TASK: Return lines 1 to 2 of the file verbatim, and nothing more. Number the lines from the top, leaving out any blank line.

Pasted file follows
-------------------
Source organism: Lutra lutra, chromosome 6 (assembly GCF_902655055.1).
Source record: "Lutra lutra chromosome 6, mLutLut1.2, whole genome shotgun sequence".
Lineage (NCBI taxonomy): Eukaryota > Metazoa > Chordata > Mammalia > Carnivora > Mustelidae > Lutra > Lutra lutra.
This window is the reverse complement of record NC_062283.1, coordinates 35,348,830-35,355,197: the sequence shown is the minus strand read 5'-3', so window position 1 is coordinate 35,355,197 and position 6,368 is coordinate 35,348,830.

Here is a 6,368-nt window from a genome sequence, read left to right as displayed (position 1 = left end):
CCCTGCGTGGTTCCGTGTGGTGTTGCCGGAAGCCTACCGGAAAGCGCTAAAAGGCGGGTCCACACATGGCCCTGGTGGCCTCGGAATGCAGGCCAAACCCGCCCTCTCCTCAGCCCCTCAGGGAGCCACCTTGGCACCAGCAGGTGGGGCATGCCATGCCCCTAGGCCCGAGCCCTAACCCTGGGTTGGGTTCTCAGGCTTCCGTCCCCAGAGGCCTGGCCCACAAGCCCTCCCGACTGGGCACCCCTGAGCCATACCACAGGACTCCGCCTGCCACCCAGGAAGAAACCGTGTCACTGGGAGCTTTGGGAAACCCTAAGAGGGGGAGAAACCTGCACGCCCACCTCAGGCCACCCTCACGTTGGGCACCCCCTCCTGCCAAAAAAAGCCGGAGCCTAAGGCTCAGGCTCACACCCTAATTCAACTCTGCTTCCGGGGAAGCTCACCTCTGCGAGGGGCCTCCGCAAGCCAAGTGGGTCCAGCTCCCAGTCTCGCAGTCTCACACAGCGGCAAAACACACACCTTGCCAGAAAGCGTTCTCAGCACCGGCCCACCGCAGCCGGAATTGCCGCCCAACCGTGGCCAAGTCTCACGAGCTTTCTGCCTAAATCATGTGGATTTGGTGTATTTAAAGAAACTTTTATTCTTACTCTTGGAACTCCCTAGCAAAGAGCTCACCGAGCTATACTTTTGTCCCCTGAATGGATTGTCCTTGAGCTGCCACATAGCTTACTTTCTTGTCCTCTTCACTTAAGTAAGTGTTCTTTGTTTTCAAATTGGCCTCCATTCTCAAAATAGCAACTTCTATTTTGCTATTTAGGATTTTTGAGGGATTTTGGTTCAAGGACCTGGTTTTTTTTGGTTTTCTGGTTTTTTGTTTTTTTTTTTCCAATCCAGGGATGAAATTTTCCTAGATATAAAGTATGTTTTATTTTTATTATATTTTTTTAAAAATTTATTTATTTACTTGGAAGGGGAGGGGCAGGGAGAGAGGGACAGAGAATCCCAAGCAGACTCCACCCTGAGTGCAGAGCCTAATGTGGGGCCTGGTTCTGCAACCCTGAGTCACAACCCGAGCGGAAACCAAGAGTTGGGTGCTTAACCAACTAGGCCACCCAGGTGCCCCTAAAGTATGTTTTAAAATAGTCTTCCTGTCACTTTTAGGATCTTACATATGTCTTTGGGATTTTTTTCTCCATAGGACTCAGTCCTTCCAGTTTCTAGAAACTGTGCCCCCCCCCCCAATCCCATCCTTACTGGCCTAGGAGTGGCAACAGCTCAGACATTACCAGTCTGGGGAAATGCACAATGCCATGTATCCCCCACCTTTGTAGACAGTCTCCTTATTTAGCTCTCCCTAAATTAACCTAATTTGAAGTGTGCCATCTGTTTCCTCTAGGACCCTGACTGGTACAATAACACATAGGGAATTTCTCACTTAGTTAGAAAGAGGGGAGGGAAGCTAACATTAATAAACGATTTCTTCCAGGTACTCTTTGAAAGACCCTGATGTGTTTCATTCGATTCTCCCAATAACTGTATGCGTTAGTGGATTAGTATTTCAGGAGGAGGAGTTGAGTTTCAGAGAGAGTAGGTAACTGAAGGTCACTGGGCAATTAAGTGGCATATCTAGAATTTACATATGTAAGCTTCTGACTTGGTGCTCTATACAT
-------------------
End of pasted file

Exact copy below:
Source organism: Lutra lutra, chromosome 6 (assembly GCF_902655055.1).
Source record: "Lutra lutra chromosome 6, mLutLut1.2, whole genome shotgun sequence".